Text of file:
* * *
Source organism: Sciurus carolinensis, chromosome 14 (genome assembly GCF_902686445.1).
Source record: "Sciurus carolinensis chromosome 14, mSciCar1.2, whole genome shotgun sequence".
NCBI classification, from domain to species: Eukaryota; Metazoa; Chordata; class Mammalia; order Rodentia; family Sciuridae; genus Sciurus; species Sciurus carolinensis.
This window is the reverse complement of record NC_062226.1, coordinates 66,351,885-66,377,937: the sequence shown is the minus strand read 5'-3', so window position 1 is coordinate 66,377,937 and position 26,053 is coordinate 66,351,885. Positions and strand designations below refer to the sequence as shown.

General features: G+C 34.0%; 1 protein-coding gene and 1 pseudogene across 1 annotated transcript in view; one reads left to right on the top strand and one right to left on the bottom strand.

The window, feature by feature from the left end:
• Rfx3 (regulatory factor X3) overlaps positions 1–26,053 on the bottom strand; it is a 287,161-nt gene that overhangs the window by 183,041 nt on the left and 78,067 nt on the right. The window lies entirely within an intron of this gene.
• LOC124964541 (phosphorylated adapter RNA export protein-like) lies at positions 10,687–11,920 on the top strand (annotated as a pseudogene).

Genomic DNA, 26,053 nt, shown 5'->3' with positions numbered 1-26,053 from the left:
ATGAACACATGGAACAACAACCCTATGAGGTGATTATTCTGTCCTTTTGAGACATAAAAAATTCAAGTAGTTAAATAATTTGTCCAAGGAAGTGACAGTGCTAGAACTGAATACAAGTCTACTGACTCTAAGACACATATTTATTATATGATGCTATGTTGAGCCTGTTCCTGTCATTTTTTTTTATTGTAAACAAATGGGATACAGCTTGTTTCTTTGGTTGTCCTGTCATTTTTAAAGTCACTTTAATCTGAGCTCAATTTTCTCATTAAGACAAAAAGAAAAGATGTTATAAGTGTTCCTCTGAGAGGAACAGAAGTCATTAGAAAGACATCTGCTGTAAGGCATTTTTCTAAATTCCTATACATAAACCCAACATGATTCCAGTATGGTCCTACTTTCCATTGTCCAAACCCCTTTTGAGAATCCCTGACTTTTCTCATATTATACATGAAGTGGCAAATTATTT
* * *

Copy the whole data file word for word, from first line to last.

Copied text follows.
Source organism: Sciurus carolinensis, chromosome 14 (genome assembly GCF_902686445.1).
Source record: "Sciurus carolinensis chromosome 14, mSciCar1.2, whole genome shotgun sequence".
NCBI classification, from domain to species: Eukaryota; Metazoa; Chordata; class Mammalia; order Rodentia; family Sciuridae; genus Sciurus; species Sciurus carolinensis.
This window is the reverse complement of record NC_062226.1, coordinates 66,351,885-66,377,937: the sequence shown is the minus strand read 5'-3', so window position 1 is coordinate 66,377,937 and position 26,053 is coordinate 66,351,885. Positions and strand designations below refer to the sequence as shown.

General features: G+C 34.0%; 1 protein-coding gene and 1 pseudogene across 1 annotated transcript in view; one reads left to right on the top strand and one right to left on the bottom strand.

The window, feature by feature from the left end:
• Rfx3 (regulatory factor X3) overlaps positions 1–26,053 on the bottom strand; it is a 287,161-nt gene that overhangs the window by 183,041 nt on the left and 78,067 nt on the right. The window lies entirely within an intron of this gene.
• LOC124964541 (phosphorylated adapter RNA export protein-like) lies at positions 10,687–11,920 on the top strand (annotated as a pseudogene).

Genomic DNA, 26,053 nt, shown 5'->3' with positions numbered 1-26,053 from the left:
ATGAACACATGGAACAACAACCCTATGAGGTGATTATTCTGTCCTTTTGAGACATAAAAAATTCAAGTAGTTAAATAATTTGTCCAAGGAAGTGACAGTGCTAGAACTGAATACAAGTCTACTGACTCTAAGACACATATTTATTATATGATGCTATGTTGAGCCTGTTCCTGTCATTTTTTTTTATTGTAAACAAATGGGATACAGCTTGTTTCTTTGGTTGTCCTGTCATTTTTAAAGTCACTTTAATCTGAGCTCAATTTTCTCATTAAGACAAAAAGAAAAGATGTTATAAGTGTTCCTCTGAGAGGAACAGAAGTCATTAGAAAGACATCTGCTGTAAGGCATTTTTCTAAATTCCTATACATAAACCCAACATGATTCCAGTATGGTCCTACTTTCCATTGTCCAAACCCCTTTTGAGAATCCCTGACTTTTCTCATATTATACATGAAGTGGCAAATTATTT